More Money More Jesus?

March 27, 2015

richpastors

So occasionally I see things like the above meme. Or similar ones with sarcastic slogans like “Jesus died so Joel Osteen could buy a multimillion dollar home in the suburbs”. Recently Christian wealth-adviser Dave Ramsey himself responded to criticisms over the cost and value of his own home clarifying that he lives by his principles of having no debt and giving back huge amounts through church and charity. Ramsey has always held the viewpoint of “how can the poor help the poor?” In his recent defense of ownership of said home he positioned his abode as a nexus for service– a place for other wealthy Christians to gather and donate to support church and charity.

Conservatives are hardly the only folks who preach service to the poor while simultaneously generating wealth. Weathy liberals abound. And honestly, could Bill Gates do the work he is doing through the Bill and Melinda Gates Foundation without his massive resources and personal wealth? No. Yet there is a difference between someone like Gates who made his money from business and someone like Osteen or Mr. Dollar whose “business” is that of Christian ministry. Protestant Ministers have never been asked to take a vow of poverty of course, but the sheer extravagance and amount of remuneration these high profile celebrity preachers earn has long irked not only cynical secularists but also many of the religious as well. Now Mr. Ramsey, of course, is not a pastor and hasn’t made his money from sermons–he’s made the bulk of it from financial advising. Of course that financial advice is, according to Ramsey, Christian-based. He advocates wealth generation as positive for his fellow Christians.Therefore his message and his money is worth consideration in this present discussion.
Ramsey echoes a sentiment that folks as varied as Jay-Z have also made with his “I can’t help the poor if I’m one of them” sentiment. Of course that is true to some degree. Yet the question is: is that Christian?

I do not ask this as an attack but as a genuine consideration. Earning wealth for oneself and one’s family is not at its face value an evil or a social ill unless one earns that money through destructive means and/or uses that money for destructive ends. I’m not here to claim a wealthy person is by default a “bad” person. But can a very wealthy person be a Christian? Can a very wealthy person be a Christian pastor? Conservative Christians will likely take this question as more of an insult than I intend it. I once again stress as I have in many recent articles that I am not trying to ask this question from the inside–that is, I ‘m not inside of the Christian tent pointing fingers and asking if those “others” belong in here with me. I am outside of that tent looking in and here is what I think–some of the people inside of that tent may be better suited and more honest with themselves and their neighbors if they exit that tent by their own accord and find something else to identify as because the label just doesn’t fit without stretching so far that it is unrecognizable. I’m not saying your “immortal soul” is in danger or that you are not “saved” but I am saying that if you are closing in on having a billion dollars in personal assets and you aren’t using 98% of it to make this world a better place you are kidding yourself with the Christian label.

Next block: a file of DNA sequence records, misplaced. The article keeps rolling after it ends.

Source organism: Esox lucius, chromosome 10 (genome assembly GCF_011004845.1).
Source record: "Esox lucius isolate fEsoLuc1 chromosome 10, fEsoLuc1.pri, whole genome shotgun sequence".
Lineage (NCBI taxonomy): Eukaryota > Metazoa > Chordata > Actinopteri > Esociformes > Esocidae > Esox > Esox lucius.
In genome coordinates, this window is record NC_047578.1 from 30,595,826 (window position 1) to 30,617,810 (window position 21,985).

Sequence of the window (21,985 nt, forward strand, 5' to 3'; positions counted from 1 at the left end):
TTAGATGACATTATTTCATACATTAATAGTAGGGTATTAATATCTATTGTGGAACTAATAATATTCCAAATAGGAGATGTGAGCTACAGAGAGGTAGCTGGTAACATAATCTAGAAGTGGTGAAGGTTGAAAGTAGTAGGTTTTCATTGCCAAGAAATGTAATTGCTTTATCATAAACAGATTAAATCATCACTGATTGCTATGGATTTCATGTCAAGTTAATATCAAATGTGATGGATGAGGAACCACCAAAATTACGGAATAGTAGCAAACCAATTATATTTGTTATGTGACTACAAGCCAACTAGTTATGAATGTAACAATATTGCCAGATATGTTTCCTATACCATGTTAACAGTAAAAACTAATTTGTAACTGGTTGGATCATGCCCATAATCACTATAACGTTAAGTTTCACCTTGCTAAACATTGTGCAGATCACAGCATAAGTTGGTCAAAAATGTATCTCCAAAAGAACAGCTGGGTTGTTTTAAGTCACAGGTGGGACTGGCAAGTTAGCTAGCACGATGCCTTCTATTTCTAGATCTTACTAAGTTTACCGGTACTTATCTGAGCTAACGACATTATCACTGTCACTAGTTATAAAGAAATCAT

There simply exist far fewer “Christians” in the world, particularly in America, than  people who identify as Christian. It’s most often a superficial label signifying one’s birth to Christian parents not that far removed from how most of the world considers their own identification as Jews, Muslims or Buddhists. Most Christians in America are participants in the civil religion of American culture that meshes patriotism, national foundational documents, capitalism, and common social mores. If generating, maintaining, and then sharing some of a great amount of wealth is your interest you may very well be a good person but you’re not a Christian in the traditional sense. Jesus was pretty clear about what his followers had to do to follow him. Jesus was not a financial adviser. Following Jesus through the teachings and example he provided (as best as we can objectively understand it 2000+ years after the fact) will not lead to a 401k or a vacation home. The original Christian community as established by Jesus’ brother James did not encourage its members to hoard their goods. The diaspora Christian churches as established by St. Paul practiced communal pooling of wealth and resources to care for the poor members of the community.